It is a popular thing to dislike Santa Claus. Consider, for example, the lyrics of Greg Lake’s song about Father Christmas:
And I believed in father christmas
And I looked at the sky with excited eyes
’till I woke with a yawn in the first light of dawn
And I saw him and through his disguise
Similarly, Christians are often very negative about Santa Claus etc. on the grounds that they distract from the Christian core of Christmas. I think both responses fail because modern people don’t know how to read stories. Myths gesture toward truth; they are not literal, nor are they meant to displace the literal. I don’t mean to defend all Christmas mythology, as modern people don’t know very well how to tell stories, and there are some bad ones out there. However, the categorically cynical response does something akin to rejecting Christianity because workers (contra the parable) are typically paid different wages depending on how long they work — such a response misses the point of parable. For Christians, the reduction of everything to “plain speech” has made us forget genre —if there is any danger of people worshiping Santa rather than Christ (or alternately rejecting both as similarly fabricated), it is because of a failure on our part in knowing how to tell stories in different genres, not because we have failed to abolish all other stories except the most slavishly pedantic version of the Christian one.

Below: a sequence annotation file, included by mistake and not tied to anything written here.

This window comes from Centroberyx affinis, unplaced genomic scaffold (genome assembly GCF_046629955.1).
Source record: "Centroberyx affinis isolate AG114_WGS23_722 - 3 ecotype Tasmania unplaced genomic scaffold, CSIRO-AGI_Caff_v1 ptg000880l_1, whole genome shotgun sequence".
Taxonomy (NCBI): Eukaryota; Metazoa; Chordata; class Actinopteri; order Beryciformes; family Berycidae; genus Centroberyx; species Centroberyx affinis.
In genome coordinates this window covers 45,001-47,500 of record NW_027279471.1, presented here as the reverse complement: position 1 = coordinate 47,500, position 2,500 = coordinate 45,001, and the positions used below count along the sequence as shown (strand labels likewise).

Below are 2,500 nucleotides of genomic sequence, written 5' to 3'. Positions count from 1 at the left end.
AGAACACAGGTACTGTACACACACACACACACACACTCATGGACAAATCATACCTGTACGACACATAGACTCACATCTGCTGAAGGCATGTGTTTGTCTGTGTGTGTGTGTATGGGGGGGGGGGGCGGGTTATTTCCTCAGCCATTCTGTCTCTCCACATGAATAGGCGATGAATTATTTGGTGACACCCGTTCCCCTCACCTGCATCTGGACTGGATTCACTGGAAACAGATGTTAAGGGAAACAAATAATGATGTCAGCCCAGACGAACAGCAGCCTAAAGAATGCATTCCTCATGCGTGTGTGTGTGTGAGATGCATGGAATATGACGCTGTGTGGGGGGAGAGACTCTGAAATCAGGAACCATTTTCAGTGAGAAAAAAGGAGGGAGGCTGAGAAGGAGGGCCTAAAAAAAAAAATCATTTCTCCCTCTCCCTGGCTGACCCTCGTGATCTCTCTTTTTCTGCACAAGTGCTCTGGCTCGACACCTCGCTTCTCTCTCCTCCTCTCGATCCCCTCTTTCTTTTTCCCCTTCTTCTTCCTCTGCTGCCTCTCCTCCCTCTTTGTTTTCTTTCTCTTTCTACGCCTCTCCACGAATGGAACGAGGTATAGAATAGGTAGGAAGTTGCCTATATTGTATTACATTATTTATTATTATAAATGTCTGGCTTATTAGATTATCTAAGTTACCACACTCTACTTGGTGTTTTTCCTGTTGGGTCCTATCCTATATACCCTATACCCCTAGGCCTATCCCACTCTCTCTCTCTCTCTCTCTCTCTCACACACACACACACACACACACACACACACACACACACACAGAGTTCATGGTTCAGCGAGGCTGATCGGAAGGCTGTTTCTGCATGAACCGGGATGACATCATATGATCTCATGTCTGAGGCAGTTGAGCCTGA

For the next 23 days, I will be posting reflections on Christmas and Christmas culture as a way of counting down Advent. My posts will orbit about two themes: the primary reason for Christmas, the coming of Immanuel (God with us); and the odd and bizarre way that Christmas culture relates to this advent. These posts are informed by G.K. Chesterton’s analysis of Christmas and Dickens. See Chesterton on Christmas in my notes, from his biography of Dickens.
Next in the series: No Camping During Advent Please